University awards three honorary degrees
Authors Philip Levine and Nellie Y. McKay will receive doctorates of humane letters, and composer Roy Hamlin Johnson will receive a doctorate of music at commencement, 2 p.m. Dec. 15 at Crisler Arena. The Board of Regents approved the degrees at a meeting Nov. 14.
Levine, a Pulitzer Prize-winning poet, author and essayist, will speak at the commencement exercises in addition to receiving his degree. He is recognized for his devotion to exploring issues of race and class through his writings. Levine has earned two National Book Awards for his poetry collections "What Work Is" (1991) and "Ashes" (1979), as well as the National Book Critics Circle Award for "Ashes" and "7 Years From Somewhere" (1979). Born in Detroit in 1928 to Russian-Jewish immigrants, Levine graduated from Wayne State University with bachelor's and master's degrees in English literature, and then completed a master of fine arts degree at the University of Iowa Writers' Workshop. He taught literature at California State University, Fresno, from 195892, and currently he teaches at New York University.
McKay, a force in shaping the discipline of African American studies, is a teacher, author and editor known for her own research and as a master of weaving together the African American social fabric through literature. One of her best-known works is the 2,665-page "Norton Anthology of African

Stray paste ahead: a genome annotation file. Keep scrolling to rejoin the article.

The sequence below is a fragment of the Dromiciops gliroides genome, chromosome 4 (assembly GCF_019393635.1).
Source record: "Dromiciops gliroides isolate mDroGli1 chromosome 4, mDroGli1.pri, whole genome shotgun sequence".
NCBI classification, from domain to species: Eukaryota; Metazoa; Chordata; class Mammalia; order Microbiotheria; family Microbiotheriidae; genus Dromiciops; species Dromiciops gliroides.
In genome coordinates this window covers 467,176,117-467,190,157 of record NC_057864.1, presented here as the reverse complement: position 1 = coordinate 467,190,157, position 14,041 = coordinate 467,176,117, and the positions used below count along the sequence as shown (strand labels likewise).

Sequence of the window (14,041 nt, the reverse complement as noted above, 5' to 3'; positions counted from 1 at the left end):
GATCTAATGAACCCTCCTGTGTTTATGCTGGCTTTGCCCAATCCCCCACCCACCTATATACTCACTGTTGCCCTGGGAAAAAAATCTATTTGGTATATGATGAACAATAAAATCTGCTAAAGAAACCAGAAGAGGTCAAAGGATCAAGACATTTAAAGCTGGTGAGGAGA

American Literature" (1996), which she edited with Henry Louis Gates Jr. She is a prominent scholar in the works of Toni Morrison, of whom she has edited critical essays and written casebooks of her novel "Beloved." A New York City native, McKay received her bachelor's degree in English at Queens College, and her master's and doctorate degrees in English and American Literature at Harvard University. She taught at Simmons College in Boston for five years before joining the faculty at the University of Wisconsin-Madison, where she currently is the Evjue-Bascom Professor of American and African-American Literature.
Johnson, America's foremost living composer of carillon music, has been
a pioneer in deriving music exclusively for the unique nature of the carillon
bells. His best-known and widely performed work, "A Carillon Book
for the Liturgical Year," is a two-and-a-half-hour collection of
Hymn-Preludes inspired by the Chorale Preludes of J.S. Bach. His debut
piece, "Summer Fanfares" (1956), was played at the dedication
of the University's Ann and Robert H. Lurie Tower Carillon in 1996. A
native of Fayetteville, W.Va., Johnson earned an artist's diploma in piano
and a doctorate in musical arts at the Eastman School of Music, and has
studied in Paris as a Fulbright Scholar. After serving as the official
pianist for the Rochester Philharmonic Orchestra and teaching piano for
11 years at the University of Kansas, Lawrence, Johnson now is a professor
emeritus of piano at the University of Maryland, College Park.